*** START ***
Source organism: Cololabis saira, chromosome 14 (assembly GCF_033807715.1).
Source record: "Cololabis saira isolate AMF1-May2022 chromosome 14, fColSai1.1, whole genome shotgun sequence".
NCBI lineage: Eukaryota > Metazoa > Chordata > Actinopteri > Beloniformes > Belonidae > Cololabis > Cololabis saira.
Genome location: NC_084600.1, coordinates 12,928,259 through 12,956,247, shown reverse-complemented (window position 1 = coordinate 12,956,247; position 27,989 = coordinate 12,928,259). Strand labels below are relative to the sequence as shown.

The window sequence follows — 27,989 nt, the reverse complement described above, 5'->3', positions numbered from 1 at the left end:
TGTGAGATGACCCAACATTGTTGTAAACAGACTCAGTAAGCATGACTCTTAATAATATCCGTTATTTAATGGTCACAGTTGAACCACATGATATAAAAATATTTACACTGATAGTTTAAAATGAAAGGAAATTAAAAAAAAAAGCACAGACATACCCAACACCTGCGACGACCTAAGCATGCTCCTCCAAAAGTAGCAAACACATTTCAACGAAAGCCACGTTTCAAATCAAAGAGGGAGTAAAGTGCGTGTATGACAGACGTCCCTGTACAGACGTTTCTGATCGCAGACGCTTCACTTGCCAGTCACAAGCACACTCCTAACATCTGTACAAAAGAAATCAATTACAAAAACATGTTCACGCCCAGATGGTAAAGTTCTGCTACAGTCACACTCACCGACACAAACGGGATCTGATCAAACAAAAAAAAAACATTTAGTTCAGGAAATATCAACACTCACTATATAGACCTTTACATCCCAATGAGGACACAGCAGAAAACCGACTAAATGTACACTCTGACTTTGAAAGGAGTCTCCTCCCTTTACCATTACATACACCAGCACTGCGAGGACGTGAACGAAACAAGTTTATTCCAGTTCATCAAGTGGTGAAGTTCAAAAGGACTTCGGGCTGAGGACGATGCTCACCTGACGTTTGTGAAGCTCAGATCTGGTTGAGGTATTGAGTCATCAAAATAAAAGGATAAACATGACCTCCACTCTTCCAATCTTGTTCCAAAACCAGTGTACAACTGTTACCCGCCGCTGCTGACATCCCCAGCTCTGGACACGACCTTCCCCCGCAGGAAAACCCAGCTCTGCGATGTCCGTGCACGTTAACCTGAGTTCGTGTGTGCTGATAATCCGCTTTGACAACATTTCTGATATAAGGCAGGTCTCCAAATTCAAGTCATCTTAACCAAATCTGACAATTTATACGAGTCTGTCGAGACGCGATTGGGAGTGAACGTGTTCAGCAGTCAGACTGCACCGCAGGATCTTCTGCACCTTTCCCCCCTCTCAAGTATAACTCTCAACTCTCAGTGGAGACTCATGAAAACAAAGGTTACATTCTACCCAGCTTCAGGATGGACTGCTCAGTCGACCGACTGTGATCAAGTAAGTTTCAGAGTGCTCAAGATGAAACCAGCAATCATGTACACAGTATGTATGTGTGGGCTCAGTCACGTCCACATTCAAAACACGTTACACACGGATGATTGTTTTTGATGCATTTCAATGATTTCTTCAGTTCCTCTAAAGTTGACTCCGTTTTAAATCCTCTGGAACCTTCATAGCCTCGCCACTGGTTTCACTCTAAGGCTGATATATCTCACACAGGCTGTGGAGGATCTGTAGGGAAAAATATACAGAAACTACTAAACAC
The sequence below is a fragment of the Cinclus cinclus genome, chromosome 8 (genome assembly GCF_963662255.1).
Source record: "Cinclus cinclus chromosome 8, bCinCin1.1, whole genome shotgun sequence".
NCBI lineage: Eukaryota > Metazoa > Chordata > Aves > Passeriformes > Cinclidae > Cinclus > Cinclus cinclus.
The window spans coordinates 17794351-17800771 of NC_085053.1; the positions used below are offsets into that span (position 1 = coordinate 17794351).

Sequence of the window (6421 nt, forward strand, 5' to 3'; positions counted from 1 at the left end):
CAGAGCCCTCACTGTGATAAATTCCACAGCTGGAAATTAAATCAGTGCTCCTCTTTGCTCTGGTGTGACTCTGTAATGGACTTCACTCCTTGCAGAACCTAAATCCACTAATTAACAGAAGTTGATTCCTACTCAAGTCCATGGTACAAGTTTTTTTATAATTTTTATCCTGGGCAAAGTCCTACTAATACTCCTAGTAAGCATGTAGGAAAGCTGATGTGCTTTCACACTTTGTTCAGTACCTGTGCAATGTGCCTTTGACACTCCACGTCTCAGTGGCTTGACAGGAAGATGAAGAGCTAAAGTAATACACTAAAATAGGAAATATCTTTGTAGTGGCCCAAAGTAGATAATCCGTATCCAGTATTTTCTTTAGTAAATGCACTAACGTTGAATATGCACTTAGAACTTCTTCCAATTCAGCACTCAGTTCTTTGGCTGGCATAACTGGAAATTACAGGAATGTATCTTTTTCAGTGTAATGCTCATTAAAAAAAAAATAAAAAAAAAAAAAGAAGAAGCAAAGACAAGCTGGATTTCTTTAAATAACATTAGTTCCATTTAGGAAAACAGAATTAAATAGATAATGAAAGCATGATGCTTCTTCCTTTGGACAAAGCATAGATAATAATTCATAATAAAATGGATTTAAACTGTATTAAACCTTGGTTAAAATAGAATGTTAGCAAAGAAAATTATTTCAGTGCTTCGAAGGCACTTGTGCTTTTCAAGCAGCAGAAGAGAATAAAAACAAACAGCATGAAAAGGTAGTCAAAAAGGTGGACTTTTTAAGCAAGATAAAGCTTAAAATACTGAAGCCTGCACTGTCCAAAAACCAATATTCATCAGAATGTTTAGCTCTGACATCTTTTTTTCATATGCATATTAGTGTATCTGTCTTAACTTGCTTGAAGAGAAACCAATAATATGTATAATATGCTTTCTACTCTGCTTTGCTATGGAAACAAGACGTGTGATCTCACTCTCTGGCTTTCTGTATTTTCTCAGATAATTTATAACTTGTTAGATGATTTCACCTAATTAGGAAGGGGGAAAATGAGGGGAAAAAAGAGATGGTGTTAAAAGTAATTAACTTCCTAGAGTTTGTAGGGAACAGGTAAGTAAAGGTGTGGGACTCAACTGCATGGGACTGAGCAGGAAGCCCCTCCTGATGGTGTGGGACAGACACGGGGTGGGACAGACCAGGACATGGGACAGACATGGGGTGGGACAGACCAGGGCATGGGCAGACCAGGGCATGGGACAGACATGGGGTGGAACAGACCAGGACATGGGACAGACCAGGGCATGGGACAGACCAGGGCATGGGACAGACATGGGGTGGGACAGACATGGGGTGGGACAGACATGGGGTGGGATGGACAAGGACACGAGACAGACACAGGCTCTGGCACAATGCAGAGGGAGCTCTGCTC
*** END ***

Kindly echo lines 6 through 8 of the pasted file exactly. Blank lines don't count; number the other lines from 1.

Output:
TGTGAGATGACCCAACATTGTTGTAAACAGACTCAGTAAGCATGACTCTTAATAATATCCGTTATTTAATGGTCACAGTTGAACCACATGATATAAAAATATTTACACTGATAGTTTAAAATGAAAGGAAATTAAAAAAAAAAGCACAGACATACCCAACACCTGCGACGACCTAAGCATGCTCCTCCAAAAGTAGCAAACACATTTCAACGAAAGCCACGTTTCAAATCAAAGAGGGAGTAAAGTGCGTGTATGACAGACGTCCCTGTACAGACGTTTCTGATCGCAGACGCTTCACTTGCCAGTCACAAGCACACTCCTAACATCTGTACAAAAGAAATCAATTACAAAAACATGTTCACGCCCAGATGGTAAAGTTCTGCTACAGTCACACTCACCGACACAAACGGGATCTGATCAAACAAAAAAAAAACATTTAGTTCAGGAAATATCAACACTCACTATATAGACCTTTACATCCCAATGAGGACACAGCAGAAAACCGACTAAATGTACACTCTGACTTTGAAAGGAGTCTCCTCCCTTTACCATTACATACACCAGCACTGCGAGGACGTGAACGAAACAAGTTTATTCCAGTTCATCAAGTGGTGAAGTTCAAAAGGACTTCGGGCTGAGGACGATGCTCACCTGACGTTTGTGAAGCTCAGATCTGGTTGAGGTATTGAGTCATCAAAATAAAAGGATAAACATGACCTCCACTCTTCCAATCTTGTTCCAAAACCAGTGTACAACTGTTACCCGCCGCTGCTGACATCCCCAGCTCTGGACACGACCTTCCCCCGCAGGAAAACCCAGCTCTGCGATGTCCGTGCACGTTAACCTGAGTTCGTGTGTGCTGATAATCCGCTTTGACAACATTTCTGATATAAGGCAGGTCTCCAAATTCAAGTCATCTTAACCAAATCTGACAATTTATACGAGTCTGTCGAGACGCGATTGGGAGTGAACGTGTTCAGCAGTCAGACTGCACCGCAGGATCTTCTGCACCTTTCCCCCCTCTCAAGTATAACTCTCAACTCTCAGTGGAGACTCATGAAAACAAAGGTTACATTCTACCCAGCTTCAGGATGGACTGCTCAGTCGACCGACTGTGATCAAGTAAGTTTCAGAGTGCTCAAGATGAAACCAGCAATCATGTACACAGTATGTATGTGTGGGCTCAGTCACGTCCACATTCAAAACACGTTACACACGGATGATTGTTTTTGATGCATTTCAATGATTTCTTCAGTTCCTCTAAAGTTGACTCCGTTTTAAATCCTCTGGAACCTTCATAGCCTCGCCACTGGTTTCACTCTAAGGCTGATATATCTCACACAGGCTGTGGAGGATCTGTAGGGAAAAATATACAGAAACTACTAAACAC
The sequence below is a fragment of the Cinclus cinclus genome, chromosome 8 (genome assembly GCF_963662255.1).
Source record: "Cinclus cinclus chromosome 8, bCinCin1.1, whole genome shotgun sequence".